at trial. The trial judge accepted Williams's guilty plea and imposed the 5 year prison
term agreed upon by the parties. Williams did not seek to withdraw his guilty plea and
did not appeal.
Williams filed his complaint in the present case in October 2014, while his state
court criminal case was still pending and before the state trial judge had denied his
motion to suppress (indeed, before the motion had even been filed). In his complaint,
Williams alleged that the search warrant was obtained through false statements;
probable cause for his arrest was lacking; and he was wrongfully prosecuted.
The Court stayed proceedings in the present case pending resolution of the state
criminal case and lifted the stay after Williams was sentenced following his guilty plea.
Hefel and Laurie then filed a motion to dismiss, ostensibly under Federal Rules of Civil
Procedure 12(b)(1) and 12(b)(6). Defendants argued that Williams lacked standing to
challenge the search of the 5711 South Paulina home because he was merely a guest;
Williams could not challenge the warrant and search because he litigated and lost the
same issue in state court; and his claims challenging his arrest and prosecution were
barred by his guilty plea.
Defendants supported their motion with numerous materials that were not part of
Williams's complaint, including documents related to the issuance of the search warrant;
motions filed in the state court criminal case; transcripts of hearings in that case; and
other documents. It was readily apparent that the motion was not a proper Rule
12(b)(6) motion: defendants based it in large part not on the claimed insufficiency of the
complaint's allegations but rather on affirmative defenses, and it was based on materials
that the Court could not properly consider on a Rule 12(b)(6) motion. Defendants'
motion was also not a proper Rule 12(b)(1) motion, because Fourth Amendment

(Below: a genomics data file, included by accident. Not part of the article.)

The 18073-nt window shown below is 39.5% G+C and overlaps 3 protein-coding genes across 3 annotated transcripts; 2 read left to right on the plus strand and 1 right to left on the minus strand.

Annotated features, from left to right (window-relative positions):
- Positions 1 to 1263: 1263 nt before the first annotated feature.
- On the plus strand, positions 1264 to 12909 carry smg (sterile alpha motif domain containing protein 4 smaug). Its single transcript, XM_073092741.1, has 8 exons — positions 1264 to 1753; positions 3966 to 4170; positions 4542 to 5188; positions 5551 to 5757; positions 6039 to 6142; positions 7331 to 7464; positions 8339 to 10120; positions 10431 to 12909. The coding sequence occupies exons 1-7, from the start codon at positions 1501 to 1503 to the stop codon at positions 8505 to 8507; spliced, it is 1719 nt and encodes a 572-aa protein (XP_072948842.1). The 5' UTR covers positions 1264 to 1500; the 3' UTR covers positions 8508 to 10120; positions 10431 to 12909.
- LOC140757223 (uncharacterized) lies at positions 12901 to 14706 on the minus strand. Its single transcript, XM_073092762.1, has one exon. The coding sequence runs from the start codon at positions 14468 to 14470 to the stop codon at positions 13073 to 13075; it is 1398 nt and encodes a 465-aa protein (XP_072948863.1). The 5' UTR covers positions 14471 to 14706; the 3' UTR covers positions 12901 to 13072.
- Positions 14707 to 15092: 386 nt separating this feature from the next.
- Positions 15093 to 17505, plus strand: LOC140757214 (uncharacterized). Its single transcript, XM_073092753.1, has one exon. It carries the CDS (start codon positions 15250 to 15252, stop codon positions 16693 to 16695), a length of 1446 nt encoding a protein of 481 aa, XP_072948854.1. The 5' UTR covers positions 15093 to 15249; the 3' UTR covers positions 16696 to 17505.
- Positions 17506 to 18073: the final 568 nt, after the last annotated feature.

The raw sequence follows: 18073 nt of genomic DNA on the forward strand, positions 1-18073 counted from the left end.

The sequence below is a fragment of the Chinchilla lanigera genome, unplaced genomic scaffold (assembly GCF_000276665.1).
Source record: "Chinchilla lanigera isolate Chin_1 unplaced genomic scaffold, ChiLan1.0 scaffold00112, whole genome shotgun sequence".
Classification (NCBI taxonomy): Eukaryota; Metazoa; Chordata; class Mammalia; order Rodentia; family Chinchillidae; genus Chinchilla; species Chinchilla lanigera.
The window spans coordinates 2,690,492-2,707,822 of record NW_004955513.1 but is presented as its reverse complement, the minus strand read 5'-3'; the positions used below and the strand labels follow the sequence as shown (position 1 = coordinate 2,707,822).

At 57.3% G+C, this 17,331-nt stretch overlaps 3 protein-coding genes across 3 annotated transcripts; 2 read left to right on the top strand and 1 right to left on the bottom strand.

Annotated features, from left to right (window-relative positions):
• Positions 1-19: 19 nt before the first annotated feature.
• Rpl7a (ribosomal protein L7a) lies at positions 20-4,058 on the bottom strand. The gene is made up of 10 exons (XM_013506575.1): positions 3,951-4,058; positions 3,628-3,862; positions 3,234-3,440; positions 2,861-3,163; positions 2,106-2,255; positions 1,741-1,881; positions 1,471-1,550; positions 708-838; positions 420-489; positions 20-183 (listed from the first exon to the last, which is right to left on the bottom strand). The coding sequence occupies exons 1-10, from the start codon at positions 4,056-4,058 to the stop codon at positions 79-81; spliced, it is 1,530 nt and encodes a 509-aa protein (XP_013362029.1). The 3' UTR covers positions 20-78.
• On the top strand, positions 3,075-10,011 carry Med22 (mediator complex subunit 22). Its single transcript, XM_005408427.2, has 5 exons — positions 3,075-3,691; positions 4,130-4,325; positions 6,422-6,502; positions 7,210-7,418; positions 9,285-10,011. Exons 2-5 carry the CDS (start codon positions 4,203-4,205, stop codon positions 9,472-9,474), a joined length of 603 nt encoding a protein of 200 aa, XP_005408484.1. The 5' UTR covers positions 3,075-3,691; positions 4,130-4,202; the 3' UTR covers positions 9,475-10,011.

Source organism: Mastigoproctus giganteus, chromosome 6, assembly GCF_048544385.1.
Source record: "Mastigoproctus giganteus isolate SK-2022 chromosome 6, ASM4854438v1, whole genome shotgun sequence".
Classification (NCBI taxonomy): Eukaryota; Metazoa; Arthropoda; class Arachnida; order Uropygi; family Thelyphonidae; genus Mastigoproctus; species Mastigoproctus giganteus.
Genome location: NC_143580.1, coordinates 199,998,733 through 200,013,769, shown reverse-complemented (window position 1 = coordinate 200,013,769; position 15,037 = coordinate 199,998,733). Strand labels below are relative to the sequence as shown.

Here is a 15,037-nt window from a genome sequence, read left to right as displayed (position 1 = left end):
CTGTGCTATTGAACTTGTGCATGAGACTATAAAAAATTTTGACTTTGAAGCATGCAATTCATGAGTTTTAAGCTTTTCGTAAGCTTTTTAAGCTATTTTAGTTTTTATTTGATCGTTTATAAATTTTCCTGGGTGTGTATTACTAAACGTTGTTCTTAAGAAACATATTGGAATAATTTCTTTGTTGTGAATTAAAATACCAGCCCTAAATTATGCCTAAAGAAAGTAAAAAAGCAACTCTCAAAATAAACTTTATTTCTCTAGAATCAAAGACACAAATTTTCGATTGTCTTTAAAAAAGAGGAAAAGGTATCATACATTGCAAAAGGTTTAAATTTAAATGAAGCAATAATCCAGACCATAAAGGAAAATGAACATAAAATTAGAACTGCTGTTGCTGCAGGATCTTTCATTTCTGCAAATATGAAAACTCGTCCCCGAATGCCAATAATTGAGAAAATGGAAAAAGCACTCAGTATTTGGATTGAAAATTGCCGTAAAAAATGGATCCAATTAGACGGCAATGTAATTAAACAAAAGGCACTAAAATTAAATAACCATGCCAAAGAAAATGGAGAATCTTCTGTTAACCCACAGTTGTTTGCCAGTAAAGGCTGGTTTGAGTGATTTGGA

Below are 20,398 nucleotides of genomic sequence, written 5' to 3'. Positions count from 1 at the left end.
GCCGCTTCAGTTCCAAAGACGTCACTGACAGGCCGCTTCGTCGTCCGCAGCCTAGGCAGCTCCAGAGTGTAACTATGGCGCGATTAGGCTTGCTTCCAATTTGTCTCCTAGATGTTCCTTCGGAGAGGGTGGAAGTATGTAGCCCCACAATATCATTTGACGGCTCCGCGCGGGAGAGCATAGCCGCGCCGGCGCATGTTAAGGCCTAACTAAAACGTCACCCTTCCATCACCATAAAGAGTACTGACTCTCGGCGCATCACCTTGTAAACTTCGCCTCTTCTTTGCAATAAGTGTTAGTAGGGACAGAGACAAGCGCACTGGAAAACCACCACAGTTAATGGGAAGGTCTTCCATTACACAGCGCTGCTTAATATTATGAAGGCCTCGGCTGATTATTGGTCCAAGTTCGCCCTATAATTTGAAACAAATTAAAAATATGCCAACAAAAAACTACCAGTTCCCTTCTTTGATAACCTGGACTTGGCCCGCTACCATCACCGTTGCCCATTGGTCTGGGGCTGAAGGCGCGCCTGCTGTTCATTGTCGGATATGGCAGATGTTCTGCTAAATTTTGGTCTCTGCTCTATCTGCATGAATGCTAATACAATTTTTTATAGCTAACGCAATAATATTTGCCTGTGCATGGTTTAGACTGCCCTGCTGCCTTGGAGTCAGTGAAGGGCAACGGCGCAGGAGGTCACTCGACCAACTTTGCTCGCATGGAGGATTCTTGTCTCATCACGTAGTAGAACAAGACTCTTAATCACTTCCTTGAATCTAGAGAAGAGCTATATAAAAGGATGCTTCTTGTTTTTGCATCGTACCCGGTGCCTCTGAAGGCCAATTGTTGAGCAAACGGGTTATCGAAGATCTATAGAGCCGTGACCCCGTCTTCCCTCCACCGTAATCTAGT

"standing" is not a matter of subject matter jurisdiction but rather concerns substantive
Fourth Amendment law. See, e.g., United States v. Nechy, 827 F.2d 1161, 1164-65
(7th Cir. 1987). (In any event, Williams plainly had Article III standing to challenge the
warrant in a civil action, because it authorized a search of his person and he suffered
injury due to the warrant's execution.)
For these reasons, the Court converted defendants' motion to a motion for
summary judgment, explained to Williams in detail at a status hearing what the Court
was doing and what it meant, and gave Williams an opportunity to respond to the
motion. Williams has now done so.
The Court agrees with defendants' contention that Williams' claim relating to the
issuance of the search warrant is barred by virtue of the fact that he litigated and lost
the same claim in the state court criminal proceeding. See Allen v. McCurry, 449 U.S.
90, 96 (1980); Harris v. Kado, 391 F. App'x 560, 2010 WL 3069722, at *2-3 (7th Cir.
Aug. 4, 2010). Having lost on the exact same point in state court, Williams is not
entitled to relitigate it as an affirmative claim in his present lawsuit.
Second, any state law malicious prosecution claim that Williams is making is
barred by the fact that the criminal case was not concluded in his favor; rather, he pled
guilty. See Swick v. Liautaud, 169 Ill. 2d 504, 512, 662 N.E.2d 1238, 1242 (1996)
(malicious prosecution claim requires termination of underlying criminal case in favor of
civil case plaintiff).
Finally, Williams's false arrest claim is barred by his guilty plea. A guilty plea
does not always means that a plaintiff cannot bring a civil claim under the Fourth
Amendment, but a civil claim that is inconsistent with a criminal conviction that has not
been overturned is barred under Heck v. Humphrey, 512 U.S. 477, 486-87 (1994). See,
e.g., Okoro v. Callaghan, 324 F.3d 488, 490 (7th Cir. 2003). In this case, the record
reflects that Williams's state court convictions were premised upon testimony proffered
at his guilty plea hearing that he was observed dropping plastic baggies that were found
to contain heroin. Because these same events were the basis for Williams's arrest,
allowing him to pursue a false arrest charge here would, in fact, be inconsistent with his
criminal conviction. Thus Williams's false arrest claim is barred as well.
For these reasons, the Court grants defendants' motion to dismiss [dkt. no. 40-1
& 40-2], which has been converted to a motion for summary judgment. The Clerk is
directed to enter judgment in favor of the defendants and against the plaintiff.
Date: September 19, 2016
MATTHEW F. KENNELLY
United States District Judge